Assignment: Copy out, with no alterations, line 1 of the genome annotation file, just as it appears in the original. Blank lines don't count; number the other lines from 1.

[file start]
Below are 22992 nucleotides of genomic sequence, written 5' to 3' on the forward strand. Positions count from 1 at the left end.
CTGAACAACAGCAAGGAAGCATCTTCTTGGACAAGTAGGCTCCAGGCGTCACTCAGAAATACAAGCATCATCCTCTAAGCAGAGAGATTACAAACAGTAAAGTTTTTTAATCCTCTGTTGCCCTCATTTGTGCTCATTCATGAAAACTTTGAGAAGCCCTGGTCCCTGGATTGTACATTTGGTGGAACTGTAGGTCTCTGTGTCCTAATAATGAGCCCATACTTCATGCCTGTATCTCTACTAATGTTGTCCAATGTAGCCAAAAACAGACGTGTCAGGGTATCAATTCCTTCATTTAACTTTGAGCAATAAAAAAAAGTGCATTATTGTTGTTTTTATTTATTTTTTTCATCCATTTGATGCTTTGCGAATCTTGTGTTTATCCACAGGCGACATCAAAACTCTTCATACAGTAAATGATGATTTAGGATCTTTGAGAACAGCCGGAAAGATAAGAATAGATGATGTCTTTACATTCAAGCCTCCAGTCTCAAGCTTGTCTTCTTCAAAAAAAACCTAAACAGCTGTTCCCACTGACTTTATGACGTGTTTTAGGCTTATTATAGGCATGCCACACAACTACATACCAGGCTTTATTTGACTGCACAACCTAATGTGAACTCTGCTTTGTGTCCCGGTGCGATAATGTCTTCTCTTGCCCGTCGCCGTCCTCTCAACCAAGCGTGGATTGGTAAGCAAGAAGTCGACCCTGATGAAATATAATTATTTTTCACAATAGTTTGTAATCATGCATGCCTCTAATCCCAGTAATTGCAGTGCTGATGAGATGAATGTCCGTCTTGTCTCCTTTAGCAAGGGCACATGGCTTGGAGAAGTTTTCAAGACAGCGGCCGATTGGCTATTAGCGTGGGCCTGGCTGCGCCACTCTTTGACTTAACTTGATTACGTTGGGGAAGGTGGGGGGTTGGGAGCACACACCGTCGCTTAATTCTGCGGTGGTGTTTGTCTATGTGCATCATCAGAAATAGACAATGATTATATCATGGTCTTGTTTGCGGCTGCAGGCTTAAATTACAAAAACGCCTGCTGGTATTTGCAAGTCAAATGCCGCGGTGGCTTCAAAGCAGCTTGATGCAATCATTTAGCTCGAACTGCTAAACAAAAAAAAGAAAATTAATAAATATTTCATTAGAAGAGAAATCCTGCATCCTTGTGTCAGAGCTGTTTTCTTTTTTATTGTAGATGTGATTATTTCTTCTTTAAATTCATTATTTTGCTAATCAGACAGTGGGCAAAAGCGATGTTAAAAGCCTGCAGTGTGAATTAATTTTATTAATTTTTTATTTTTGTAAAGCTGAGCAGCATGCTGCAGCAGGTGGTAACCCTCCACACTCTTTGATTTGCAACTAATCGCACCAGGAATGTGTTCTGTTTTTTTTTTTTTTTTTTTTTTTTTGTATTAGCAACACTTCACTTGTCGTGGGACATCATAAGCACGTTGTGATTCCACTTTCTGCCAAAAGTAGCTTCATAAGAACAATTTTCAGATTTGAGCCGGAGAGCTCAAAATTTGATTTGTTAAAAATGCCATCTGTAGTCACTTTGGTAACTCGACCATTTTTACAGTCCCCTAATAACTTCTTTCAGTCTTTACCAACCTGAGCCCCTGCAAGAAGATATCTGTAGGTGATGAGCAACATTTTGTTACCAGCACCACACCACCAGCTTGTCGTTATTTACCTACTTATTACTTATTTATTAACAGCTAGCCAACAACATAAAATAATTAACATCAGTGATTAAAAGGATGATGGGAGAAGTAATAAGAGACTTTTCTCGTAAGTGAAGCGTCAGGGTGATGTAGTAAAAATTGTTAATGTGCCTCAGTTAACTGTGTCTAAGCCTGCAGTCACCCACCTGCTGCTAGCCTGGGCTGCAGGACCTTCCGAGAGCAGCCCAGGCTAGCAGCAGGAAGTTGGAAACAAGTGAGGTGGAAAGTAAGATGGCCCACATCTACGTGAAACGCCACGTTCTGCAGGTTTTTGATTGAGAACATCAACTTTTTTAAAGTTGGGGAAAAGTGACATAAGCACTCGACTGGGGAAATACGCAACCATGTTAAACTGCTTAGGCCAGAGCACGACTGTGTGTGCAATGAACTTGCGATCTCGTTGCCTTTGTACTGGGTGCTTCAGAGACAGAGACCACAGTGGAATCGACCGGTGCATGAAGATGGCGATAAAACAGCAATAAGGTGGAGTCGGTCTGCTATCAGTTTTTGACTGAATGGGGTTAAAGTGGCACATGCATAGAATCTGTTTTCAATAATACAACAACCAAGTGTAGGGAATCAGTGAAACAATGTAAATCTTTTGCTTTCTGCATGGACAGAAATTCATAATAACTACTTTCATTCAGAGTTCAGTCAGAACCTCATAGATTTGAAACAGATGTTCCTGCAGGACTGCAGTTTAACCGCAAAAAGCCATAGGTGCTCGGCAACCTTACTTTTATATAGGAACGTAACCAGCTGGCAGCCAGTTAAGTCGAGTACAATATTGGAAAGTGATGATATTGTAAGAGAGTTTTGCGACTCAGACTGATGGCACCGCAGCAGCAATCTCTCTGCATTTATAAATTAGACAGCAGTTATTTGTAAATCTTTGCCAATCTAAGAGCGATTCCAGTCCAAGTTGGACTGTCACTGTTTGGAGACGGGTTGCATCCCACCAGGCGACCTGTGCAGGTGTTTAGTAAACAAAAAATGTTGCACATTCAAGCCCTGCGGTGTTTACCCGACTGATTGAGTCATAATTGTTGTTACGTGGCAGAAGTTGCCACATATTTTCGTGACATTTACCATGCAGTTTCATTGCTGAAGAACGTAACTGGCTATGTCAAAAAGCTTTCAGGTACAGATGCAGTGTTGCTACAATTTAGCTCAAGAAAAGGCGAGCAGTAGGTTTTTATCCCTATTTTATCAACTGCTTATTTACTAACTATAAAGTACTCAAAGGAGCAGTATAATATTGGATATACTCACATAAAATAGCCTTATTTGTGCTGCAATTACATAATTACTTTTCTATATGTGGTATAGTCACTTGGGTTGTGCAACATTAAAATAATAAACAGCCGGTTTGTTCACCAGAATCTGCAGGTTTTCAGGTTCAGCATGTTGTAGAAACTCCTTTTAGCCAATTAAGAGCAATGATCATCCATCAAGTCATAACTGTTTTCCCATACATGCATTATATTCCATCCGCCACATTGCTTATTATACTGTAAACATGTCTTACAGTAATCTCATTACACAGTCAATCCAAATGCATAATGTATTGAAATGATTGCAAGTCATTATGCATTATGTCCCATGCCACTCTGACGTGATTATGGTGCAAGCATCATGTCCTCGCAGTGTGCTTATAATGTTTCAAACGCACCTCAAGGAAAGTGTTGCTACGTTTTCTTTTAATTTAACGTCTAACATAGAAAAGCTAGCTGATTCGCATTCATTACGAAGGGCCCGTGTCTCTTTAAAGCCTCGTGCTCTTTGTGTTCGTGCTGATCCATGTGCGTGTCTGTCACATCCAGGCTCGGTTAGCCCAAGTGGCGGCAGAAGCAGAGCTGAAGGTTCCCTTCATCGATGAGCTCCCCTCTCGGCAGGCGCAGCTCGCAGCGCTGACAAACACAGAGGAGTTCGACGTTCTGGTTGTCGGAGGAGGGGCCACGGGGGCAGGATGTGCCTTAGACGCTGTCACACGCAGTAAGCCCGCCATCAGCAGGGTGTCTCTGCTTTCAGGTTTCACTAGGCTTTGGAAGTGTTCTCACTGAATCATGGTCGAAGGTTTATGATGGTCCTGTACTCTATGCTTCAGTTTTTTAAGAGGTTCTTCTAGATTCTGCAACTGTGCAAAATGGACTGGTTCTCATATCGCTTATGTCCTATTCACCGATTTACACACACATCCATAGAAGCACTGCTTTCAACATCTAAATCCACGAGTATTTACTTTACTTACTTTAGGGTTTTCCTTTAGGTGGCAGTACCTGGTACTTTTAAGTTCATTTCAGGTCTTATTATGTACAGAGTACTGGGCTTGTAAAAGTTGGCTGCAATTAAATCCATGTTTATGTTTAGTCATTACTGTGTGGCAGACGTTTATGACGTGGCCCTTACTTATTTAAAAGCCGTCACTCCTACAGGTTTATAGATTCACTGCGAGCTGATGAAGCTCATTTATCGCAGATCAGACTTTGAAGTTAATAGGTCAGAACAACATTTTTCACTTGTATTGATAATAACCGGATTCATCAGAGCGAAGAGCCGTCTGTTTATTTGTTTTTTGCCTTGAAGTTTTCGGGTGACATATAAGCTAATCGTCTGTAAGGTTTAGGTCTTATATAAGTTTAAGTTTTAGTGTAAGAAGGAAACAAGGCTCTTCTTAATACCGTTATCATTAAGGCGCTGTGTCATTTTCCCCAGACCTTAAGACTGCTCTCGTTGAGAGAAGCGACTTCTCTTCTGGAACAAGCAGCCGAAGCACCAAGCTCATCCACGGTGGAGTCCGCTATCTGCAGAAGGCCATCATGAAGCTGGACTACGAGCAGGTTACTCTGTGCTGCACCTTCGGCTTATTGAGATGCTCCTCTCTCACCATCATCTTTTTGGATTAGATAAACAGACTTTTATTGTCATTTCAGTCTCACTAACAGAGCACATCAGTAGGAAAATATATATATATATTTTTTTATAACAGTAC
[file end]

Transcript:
Below are 22992 nucleotides of genomic sequence, written 5' to 3' on the forward strand. Positions count from 1 at the left end.